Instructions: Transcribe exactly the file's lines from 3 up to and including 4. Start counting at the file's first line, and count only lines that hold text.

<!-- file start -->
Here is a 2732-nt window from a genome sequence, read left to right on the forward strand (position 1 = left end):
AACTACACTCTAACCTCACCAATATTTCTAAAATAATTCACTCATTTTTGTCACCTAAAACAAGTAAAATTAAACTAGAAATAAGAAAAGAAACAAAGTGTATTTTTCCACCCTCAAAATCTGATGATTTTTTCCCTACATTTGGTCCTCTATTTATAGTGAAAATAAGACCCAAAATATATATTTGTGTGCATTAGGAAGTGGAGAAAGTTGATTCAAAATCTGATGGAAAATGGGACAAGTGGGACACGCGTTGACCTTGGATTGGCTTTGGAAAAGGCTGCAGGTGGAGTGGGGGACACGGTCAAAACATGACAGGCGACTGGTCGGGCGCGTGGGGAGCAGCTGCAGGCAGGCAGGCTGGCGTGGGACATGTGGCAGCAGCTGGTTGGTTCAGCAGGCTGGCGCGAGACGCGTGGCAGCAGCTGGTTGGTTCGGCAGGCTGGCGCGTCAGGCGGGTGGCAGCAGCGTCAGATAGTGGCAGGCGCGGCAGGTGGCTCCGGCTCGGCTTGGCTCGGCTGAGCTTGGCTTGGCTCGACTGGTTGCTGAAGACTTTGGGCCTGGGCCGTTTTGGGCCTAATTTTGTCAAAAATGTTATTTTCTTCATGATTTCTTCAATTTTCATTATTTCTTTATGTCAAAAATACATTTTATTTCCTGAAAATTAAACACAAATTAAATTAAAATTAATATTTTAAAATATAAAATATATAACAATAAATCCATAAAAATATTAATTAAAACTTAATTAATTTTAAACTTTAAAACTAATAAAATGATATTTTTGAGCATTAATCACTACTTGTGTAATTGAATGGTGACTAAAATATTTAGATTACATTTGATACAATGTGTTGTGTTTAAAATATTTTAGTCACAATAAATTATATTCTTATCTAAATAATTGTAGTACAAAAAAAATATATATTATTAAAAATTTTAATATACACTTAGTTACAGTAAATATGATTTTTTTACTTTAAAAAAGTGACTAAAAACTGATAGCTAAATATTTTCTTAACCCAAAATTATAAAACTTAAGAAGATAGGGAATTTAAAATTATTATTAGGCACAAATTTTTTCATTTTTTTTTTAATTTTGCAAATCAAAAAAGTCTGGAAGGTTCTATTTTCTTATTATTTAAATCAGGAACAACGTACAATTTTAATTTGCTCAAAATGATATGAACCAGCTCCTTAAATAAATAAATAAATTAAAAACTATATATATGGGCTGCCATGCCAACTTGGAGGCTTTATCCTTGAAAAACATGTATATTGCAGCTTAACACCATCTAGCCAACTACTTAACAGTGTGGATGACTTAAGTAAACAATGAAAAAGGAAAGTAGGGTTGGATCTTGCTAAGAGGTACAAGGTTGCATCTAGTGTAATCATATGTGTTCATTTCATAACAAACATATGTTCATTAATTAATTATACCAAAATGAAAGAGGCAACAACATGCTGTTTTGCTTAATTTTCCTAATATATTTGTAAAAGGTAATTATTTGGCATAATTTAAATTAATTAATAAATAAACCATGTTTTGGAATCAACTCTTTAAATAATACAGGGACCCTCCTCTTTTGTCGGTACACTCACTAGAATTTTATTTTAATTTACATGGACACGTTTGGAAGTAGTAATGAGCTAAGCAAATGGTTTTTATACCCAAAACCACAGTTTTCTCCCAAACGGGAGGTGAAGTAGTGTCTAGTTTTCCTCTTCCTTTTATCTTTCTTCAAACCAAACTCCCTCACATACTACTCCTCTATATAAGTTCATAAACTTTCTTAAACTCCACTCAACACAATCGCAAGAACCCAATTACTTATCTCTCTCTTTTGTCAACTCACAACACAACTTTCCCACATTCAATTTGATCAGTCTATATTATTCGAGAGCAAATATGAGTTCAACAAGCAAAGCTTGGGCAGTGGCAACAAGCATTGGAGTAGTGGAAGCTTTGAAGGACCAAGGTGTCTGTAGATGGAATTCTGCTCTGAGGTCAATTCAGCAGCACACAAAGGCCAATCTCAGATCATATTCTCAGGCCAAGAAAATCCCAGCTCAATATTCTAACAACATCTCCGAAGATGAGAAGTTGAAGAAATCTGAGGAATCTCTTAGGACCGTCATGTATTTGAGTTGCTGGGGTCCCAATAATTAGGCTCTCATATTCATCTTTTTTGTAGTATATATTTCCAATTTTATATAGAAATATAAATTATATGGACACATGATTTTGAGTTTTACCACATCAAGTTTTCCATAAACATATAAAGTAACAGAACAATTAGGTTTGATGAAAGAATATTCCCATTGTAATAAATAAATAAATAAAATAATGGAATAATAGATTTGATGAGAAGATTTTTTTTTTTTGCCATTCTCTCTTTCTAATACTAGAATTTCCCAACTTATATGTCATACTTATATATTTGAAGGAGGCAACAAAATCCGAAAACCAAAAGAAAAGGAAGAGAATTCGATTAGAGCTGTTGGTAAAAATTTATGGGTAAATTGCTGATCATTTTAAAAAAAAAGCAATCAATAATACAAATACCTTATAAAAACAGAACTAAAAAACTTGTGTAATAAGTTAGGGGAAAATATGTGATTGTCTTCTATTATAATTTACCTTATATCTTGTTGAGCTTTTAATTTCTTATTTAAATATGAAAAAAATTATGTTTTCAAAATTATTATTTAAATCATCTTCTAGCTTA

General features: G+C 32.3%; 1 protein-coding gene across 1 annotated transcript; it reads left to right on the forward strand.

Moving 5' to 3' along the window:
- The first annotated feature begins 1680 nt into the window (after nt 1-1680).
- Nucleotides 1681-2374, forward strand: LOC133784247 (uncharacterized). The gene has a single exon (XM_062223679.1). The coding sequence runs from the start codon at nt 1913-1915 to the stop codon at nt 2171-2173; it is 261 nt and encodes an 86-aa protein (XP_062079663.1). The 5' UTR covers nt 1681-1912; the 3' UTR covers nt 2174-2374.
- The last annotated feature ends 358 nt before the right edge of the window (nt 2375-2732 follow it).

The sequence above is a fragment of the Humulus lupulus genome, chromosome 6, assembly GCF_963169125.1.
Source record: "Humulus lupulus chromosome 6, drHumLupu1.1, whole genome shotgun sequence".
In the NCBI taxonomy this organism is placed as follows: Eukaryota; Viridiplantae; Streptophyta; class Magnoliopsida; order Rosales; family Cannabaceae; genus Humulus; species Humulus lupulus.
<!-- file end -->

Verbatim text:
General features: G+C 32.3%; 1 protein-coding gene across 1 annotated transcript; it reads left to right on the forward strand.

Moving 5' to 3' along the window: